Diodes, Inc; EZCorp; Eastman Chemical; IMAX; Myriad Genetics; Tessera, Inc.regularly. United/Continental, Delta and Alaska Airlines and Honda Motors occasionally of late. Only Myriad and maybe IMAX have a combination of promising stock and good conversation.
A practical matter: they've opened up a lot of pawn shops that look like retail stores in relatively up-market areas (my model is Arlington Heights, IL). I can see how SOME might fit into a network (buy electronics; sell jewelry; these people aren't really into small loans) but there seem to be too many. Is there a way to make them work, or is the best thing to just walk away?
But puts trade even thinner than calls. Of course, while I'm sometimes the volume for the day, you seem to like to be the volume for the week. But still, the basic principle of waking the market up before committing to a major move ought to narrow spreads to workable size.
Part of he reason a broken call position should be repaired quickly is that there's generally still some activity in the old call, and the new one should be near the money and hence fairly liquid.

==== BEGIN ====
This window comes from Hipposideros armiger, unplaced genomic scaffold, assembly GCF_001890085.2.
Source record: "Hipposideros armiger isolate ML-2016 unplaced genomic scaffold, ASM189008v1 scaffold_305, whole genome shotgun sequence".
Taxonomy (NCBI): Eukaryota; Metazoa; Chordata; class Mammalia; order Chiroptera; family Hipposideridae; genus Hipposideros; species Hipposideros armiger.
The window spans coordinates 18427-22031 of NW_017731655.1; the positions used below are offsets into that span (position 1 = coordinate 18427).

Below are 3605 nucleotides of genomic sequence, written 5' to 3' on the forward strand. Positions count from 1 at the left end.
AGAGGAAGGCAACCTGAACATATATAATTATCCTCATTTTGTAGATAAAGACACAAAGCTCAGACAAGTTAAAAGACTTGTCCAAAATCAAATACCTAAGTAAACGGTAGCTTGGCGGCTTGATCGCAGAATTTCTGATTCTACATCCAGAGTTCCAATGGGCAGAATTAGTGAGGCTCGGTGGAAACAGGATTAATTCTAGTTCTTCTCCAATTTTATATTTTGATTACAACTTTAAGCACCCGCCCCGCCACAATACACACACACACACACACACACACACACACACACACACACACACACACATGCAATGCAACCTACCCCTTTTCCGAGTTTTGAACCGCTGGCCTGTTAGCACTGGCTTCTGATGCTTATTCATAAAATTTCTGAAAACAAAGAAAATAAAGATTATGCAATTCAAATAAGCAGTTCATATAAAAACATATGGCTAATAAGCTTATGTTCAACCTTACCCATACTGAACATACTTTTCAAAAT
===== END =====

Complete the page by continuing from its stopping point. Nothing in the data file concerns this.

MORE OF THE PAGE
Sometimes the only thing to do is take your profit and do something else. These are strategies for getting a little more out with manageable risk "but you knew that when you layed down" (Alice Cooper reference); you hedge because you don't know for sure what's going to happen. I feel a little silly when the underlying of a covered call takes off, but sometimes when the underlying of a naked put plummets there's no liquidity at all, and that feels worse than silly.
Right now, I prefer the equivalent buy-write. The way the issues lie, the June 80 expiration looks plausible. If the stock takes off for internal reasons, a roll to a Jan 2016 expiration will capture another $5 or so. When I'm overextended (as I am, and you sound) I prefer to see that sword dangling over me.